Larry Pegram: New Financial Revelations

Eighteen months after leading the local battle against gay marriage—and shortly after an aborted plan to move to Tracy and run for U.S. Congress—Larry Pegram promised that his campaign for San Jose City Council would be about fixing the city’s pressing money troubles, not social issues. Since that time, Pegram has emphasized his commitment to balanced budgets and cited his own credentials as a professional financial planner.

But Pegram’s own financial history does not demonstrate the kind of business record that inspires trust in managing the people’s money.

His recently-publicized 1996 bankruptcy, during which he either purposely or inadvertently filed under the name “Lawrence Pellman,” appears to be just one chapter in a checkered career.

Three years before filing for bankruptcy, Pegram created a partnership with a name incorporating his initials, LRP Realty. Using contacts with the San Jose Rotary Club, he stitched together a group of associates to buy two apartment complexes in Concord, according to Dan McDonald, a retired insurance man and longtime Rotarian.

“The idea was to clean them up, fix them up, get the rents up and then resell them,” McDonald recalls.
Within 18 months, both apartments faced foreclosure.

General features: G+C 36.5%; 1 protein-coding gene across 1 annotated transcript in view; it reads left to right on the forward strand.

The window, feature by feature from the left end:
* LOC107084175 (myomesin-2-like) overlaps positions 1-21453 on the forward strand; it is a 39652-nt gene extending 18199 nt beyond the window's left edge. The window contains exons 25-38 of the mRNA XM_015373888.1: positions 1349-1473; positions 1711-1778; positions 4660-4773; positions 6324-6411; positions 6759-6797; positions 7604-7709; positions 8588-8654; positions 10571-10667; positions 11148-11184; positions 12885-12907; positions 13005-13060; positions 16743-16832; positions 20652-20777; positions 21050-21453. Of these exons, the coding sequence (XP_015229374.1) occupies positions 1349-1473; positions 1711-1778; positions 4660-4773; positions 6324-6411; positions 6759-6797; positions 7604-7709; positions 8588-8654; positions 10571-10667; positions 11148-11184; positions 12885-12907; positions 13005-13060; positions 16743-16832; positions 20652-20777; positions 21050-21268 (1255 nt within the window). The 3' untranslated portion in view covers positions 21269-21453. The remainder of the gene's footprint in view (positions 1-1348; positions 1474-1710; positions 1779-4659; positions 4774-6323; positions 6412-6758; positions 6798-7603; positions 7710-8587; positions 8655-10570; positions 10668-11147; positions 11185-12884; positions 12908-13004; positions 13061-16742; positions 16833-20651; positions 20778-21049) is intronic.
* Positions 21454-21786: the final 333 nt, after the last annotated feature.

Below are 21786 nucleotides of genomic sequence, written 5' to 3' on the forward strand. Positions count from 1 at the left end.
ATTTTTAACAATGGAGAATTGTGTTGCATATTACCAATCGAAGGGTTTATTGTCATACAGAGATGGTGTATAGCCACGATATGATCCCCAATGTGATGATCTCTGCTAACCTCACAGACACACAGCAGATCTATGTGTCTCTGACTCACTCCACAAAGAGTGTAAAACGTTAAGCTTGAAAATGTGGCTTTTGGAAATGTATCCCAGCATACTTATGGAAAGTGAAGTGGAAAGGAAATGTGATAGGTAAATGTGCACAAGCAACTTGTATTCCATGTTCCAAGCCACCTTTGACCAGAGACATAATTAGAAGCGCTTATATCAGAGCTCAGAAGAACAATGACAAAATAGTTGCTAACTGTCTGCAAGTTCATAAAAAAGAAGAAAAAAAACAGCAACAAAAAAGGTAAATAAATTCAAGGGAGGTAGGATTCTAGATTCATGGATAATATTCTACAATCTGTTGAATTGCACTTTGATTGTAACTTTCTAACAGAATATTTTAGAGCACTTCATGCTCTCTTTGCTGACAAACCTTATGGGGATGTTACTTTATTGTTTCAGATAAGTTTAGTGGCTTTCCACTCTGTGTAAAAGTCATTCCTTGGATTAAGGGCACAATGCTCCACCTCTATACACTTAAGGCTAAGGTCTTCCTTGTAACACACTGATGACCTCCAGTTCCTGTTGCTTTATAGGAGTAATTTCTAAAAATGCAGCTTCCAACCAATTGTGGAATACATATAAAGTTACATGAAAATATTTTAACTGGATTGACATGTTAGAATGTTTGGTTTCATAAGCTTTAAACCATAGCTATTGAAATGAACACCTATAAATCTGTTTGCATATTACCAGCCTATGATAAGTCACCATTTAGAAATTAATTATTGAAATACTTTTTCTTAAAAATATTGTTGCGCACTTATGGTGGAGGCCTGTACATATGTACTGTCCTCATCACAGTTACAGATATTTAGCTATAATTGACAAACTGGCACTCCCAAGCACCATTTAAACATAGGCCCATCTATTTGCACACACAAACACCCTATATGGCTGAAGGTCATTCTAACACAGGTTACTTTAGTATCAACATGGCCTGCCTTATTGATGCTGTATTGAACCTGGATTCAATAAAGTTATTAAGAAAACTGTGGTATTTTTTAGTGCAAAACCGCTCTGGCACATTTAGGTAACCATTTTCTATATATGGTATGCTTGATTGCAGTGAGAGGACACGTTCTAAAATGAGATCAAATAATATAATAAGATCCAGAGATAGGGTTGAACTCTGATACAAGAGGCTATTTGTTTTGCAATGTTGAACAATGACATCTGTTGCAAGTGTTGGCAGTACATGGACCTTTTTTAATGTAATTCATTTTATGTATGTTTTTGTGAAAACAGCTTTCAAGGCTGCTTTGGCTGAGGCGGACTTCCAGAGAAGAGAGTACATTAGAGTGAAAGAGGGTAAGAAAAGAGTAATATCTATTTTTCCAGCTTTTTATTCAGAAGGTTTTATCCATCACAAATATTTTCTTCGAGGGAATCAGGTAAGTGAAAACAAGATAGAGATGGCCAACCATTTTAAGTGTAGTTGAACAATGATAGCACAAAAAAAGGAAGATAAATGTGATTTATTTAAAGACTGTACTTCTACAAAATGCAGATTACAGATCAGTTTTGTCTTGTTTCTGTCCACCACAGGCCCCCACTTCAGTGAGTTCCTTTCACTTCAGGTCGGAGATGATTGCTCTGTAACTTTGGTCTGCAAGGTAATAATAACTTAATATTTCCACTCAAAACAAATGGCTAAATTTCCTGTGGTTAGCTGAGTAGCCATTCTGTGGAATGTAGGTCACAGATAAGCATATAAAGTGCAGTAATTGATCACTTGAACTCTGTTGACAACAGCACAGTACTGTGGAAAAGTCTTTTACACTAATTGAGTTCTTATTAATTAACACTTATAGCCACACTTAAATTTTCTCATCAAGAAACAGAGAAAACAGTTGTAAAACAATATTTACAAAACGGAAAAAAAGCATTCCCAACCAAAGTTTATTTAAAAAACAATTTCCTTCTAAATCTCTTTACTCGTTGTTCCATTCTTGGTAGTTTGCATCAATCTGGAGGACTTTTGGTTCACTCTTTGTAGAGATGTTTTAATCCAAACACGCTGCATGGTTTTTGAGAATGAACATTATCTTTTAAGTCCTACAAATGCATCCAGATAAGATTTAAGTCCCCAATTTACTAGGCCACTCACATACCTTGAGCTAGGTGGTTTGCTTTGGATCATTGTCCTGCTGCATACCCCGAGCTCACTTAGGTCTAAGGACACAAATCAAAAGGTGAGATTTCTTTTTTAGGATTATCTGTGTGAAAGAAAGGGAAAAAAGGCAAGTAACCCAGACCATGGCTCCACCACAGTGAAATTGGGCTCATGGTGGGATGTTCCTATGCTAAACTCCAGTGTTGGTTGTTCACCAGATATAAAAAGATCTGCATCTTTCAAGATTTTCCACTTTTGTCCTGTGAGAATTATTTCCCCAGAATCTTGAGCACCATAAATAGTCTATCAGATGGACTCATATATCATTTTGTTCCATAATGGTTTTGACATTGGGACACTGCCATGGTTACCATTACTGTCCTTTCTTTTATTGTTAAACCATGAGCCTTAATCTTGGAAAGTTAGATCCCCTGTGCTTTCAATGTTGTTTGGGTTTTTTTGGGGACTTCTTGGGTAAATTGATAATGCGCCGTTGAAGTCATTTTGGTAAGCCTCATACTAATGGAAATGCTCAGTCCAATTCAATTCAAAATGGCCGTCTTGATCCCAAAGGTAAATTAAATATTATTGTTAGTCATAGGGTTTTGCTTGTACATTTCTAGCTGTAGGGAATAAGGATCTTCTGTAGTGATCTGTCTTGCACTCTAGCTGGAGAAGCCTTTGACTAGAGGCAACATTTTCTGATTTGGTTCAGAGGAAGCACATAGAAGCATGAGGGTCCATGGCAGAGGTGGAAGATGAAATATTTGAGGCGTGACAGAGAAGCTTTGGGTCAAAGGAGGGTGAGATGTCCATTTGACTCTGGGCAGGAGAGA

“Larry ran the properties into the ground,” McDonald says. “It was really mismanaged. And there was a lot of money unaccounted for.”

McDonald, who has invested in local businesses, including Metro, says he had to take over one of the apartments in order to rescue the deal. He says he provided funds to Pegram, mistakenly believing that the other partners, many of whom were longtime friends, would recover some of their investment out of the transaction.

“I paid off the loans, and subsequently gave Larry a check for something like $25,000,” McDonald recalls. “He was supposed to take that money and distribute it to the partners. And he never did that.”

Pegram confirms most of McDonald’s account, pointing out that the deal happened almost 20 years ago and he therefore does not recall the details.
“If he gave me a check, he didn’t give it to me personally,” Pegram says, explaining that while he handled the transaction, the check “was made out to the partners and not to me.”

“The money would have been used to satisfy the obligations of the partnership.”

He says he lost at least $25,000 on the deal himself, though he took some management fees. McDonald says none of the partners ever took legal action against Pegram because the amounts weren’t big enough to justify litigation expenses, and they knew he was broke.

“I guess we all figured, why beat up on the guy?”

McDonald, a notoriously pleasant and soft-spoken man who by all accounts never has a bad word to say about anyone, is blunt in his assessment of Pegram.

“I think he’s an incompetent shyster,” McDonald says. “Larry Pegram has the unique ability to look you in the eye and lie.”

In response, Pegram says he considers McDonald a friend: “I know of no instance when I was untruthful with Mr. McDonald.”

Following LRP, Pegram became a financial planner for World Financial Group, a multi-level marketing company which, during the time Pegram worked there, was repeatedly charged with fraud and misrepresentation, and was the subject of several class action lawsuits and disciplinary action from the National Association Of Securities Dealers. (The company has since been sold to a new owner and reportedly cleaned up its act.)

Moving Target